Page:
Familial hypercholesterolemia (FH) is a genetic disorder characterised by very high cholesterol levels, specifically very high levels of low-density lipoprotein (LDL – so-called ‘bad’ cholesterol). FH is the main cause of heart disease and increases by 10-fold the chance of someone having a heart attack under the age of 40. However people who have been diagnosed can control their cholesterol levels by taking a daily dose of statins.
Currently testing is carried out when an adult who had has heart problems is found to be FH positive. Doctors then recommend testing for others in the family. It’s estimated that currently between 80-90% of FH cases remain undiagnosed.
However a new study led by a team from Queen Mary University of London took a different approach. They tested a group of one-year-old children for known genetic mutations which are linked to FH. Out of 10,000, 40 were found to be FH positive. Not only has this group of children been identified early, but because the condition is genetic, one or both of their parents must have it too. For every one positive FH test, at least two people were diagnosed.
According to the lead researcher Dr David Wald, preventive diagnostic testing for FH could prevent up to 600 heart attacks a year among the under-40s in England and Wales. He told the BBC,
“This is the only screening method that stands a reasonable chance of covering the whole population and identifying those at highest risk of an early heart attack.”
The broadcaster also spoke to the British Heart Foundation’s Medical Director Professor Sir Nilesh Samani who said,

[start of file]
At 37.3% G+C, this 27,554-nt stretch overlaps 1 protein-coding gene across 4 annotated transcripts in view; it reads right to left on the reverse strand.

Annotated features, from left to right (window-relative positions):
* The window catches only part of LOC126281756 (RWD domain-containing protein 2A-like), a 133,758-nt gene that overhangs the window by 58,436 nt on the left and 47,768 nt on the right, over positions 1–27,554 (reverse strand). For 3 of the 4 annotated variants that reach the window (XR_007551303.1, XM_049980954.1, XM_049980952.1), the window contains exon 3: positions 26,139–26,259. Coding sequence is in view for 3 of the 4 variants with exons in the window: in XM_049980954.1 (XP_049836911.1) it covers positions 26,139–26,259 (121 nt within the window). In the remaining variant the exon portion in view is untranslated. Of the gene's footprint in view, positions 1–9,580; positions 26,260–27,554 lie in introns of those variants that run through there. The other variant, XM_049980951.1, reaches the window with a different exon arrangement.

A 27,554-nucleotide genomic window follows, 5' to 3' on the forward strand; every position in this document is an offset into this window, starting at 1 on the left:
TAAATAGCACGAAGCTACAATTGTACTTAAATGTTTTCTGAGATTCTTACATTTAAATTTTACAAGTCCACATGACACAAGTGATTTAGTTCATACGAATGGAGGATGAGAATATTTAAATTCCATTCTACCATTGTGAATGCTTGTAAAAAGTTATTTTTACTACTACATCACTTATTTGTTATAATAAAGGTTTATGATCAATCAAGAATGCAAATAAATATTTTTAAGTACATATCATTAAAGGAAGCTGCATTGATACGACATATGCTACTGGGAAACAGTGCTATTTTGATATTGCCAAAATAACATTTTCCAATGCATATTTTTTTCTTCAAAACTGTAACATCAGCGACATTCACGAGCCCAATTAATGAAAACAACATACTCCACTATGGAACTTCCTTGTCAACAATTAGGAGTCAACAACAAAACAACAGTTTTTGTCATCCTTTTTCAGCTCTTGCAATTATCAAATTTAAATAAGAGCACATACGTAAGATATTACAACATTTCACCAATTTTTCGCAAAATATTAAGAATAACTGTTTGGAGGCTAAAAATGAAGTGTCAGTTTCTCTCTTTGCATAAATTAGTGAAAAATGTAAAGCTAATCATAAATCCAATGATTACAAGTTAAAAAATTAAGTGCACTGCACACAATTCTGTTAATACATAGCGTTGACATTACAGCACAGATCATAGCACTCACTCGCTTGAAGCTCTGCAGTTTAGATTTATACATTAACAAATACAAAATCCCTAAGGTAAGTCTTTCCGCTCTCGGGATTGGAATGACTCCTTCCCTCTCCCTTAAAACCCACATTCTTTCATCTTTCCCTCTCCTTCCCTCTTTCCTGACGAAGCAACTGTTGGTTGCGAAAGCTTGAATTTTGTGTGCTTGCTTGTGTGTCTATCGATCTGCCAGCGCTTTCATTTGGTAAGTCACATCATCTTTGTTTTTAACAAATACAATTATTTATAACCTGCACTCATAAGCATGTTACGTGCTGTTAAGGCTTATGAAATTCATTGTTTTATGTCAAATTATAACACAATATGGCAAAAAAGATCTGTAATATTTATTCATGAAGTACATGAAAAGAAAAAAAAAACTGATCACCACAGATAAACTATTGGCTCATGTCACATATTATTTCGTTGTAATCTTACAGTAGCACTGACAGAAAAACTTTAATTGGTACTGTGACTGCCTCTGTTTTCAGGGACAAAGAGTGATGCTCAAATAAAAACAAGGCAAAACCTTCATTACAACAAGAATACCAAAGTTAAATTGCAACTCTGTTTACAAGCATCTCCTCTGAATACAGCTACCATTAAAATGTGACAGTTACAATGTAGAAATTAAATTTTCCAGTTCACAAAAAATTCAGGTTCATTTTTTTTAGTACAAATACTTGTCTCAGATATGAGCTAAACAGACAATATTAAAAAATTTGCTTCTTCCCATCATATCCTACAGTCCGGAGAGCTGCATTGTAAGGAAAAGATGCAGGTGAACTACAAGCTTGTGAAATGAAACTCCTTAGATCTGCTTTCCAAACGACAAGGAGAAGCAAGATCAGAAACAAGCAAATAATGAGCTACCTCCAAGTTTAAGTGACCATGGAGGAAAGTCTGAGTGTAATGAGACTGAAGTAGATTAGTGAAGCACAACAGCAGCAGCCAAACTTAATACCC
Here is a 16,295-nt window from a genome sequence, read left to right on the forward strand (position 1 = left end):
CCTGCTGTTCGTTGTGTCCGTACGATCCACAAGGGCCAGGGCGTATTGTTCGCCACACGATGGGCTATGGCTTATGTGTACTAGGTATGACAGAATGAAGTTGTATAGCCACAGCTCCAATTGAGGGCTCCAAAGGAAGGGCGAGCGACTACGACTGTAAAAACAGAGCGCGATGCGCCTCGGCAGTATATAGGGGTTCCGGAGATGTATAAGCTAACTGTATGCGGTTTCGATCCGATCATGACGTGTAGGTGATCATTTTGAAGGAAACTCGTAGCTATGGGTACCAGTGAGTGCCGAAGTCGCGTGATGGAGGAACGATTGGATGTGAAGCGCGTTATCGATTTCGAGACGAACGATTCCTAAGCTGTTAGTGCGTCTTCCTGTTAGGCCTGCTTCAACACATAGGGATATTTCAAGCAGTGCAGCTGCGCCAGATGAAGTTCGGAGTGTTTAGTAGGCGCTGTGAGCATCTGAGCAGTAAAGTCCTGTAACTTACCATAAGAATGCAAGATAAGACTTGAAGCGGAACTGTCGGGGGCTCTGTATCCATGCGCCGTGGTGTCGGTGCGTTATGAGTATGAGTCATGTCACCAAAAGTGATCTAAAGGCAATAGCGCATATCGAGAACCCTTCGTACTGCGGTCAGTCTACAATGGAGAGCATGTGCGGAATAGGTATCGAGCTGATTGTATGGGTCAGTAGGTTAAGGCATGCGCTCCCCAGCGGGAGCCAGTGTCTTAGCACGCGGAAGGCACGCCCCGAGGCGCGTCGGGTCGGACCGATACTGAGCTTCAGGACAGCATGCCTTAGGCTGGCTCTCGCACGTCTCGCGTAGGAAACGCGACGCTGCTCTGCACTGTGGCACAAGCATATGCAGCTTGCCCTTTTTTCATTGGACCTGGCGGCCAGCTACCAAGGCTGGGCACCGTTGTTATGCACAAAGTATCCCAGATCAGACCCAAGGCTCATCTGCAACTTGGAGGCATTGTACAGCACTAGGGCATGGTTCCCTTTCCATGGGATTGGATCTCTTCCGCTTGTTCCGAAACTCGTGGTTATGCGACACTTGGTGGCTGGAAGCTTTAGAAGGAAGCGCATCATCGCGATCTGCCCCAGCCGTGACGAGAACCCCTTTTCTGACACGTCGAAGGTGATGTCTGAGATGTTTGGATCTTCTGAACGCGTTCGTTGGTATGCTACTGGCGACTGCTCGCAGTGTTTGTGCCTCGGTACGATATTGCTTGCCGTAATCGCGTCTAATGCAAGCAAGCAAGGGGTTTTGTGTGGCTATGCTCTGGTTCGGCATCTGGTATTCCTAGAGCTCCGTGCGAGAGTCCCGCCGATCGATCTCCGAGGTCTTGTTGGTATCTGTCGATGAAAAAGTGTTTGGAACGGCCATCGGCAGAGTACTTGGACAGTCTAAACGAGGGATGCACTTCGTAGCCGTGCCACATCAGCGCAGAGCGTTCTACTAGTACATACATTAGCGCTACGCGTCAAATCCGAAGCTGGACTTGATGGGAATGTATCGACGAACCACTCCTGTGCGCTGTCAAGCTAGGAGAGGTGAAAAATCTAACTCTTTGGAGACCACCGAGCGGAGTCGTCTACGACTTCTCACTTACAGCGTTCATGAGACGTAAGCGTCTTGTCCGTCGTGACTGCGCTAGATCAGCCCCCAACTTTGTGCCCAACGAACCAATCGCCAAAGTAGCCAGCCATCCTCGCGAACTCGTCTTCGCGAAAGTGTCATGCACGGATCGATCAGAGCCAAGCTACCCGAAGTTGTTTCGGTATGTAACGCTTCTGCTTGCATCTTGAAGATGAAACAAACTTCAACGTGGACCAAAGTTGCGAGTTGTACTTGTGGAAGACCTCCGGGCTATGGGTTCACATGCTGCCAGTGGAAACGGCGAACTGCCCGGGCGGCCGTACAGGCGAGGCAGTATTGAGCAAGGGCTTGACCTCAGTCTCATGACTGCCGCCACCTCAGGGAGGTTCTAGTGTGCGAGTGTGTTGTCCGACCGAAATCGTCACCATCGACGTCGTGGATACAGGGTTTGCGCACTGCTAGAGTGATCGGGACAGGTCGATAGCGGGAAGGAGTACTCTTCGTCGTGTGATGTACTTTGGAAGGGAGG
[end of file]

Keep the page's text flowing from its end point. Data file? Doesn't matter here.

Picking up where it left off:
“Early diagnosis in children is likely to substantially improve treatment of their condition and will help find other family members with FH. But before nationwide screening is adopted by the NHS, more work needs to be done to show it’s a cost-effective way for picking up individuals with FH which will be acceptable to families.”
Randox Biosciences have developed a FH test in partnership with the Belfast Health and Social Care Trust to proactively diagnose FH. Utilised on our patented Biochip Array Technology, our FH arrays simultaneously detect 40 of the most common FH-causing mutations within the LDLR, ApoB and PCSK9 genes, with results available in just three hours.
The test, which is available through Randox Health Clinics, has also been adopted by medical professionals within the NHS including Dr. Colin Graham, recently retired Consultant Clinical Scientist and former Head of the Regional Genetics Lab in the Belfast Health and Social Care Trust, who introduced the test within his Belfast Laboratory screen for suspected cases of FH.
He said the availability of this test marked a key milestone in the detection of the condition,
“Current FH diagnostic tests require a large volume of samples to be batched, leading to lengthy turnaround times of two to three months. With the new test, the turnaround time is dramatically reduced, enabling more rapid patient diagnosis. This new test has the potential to enable FH screening to become routine in the clinical setting for improved detection and earlier identification of familial cases.”
Dr. Peter FitzGerald, Managing Director of Randox Laboratories said,
“In the battle against cardiovascular disease, people with FH are on the front line. It is important to raise awareness of FH as many people do not even know that they and their family members have this life-threatening condition. There is so much that can be done to support families with FH and with this readily available and much-needed test, detecting and treating entire families with FH is now possible.”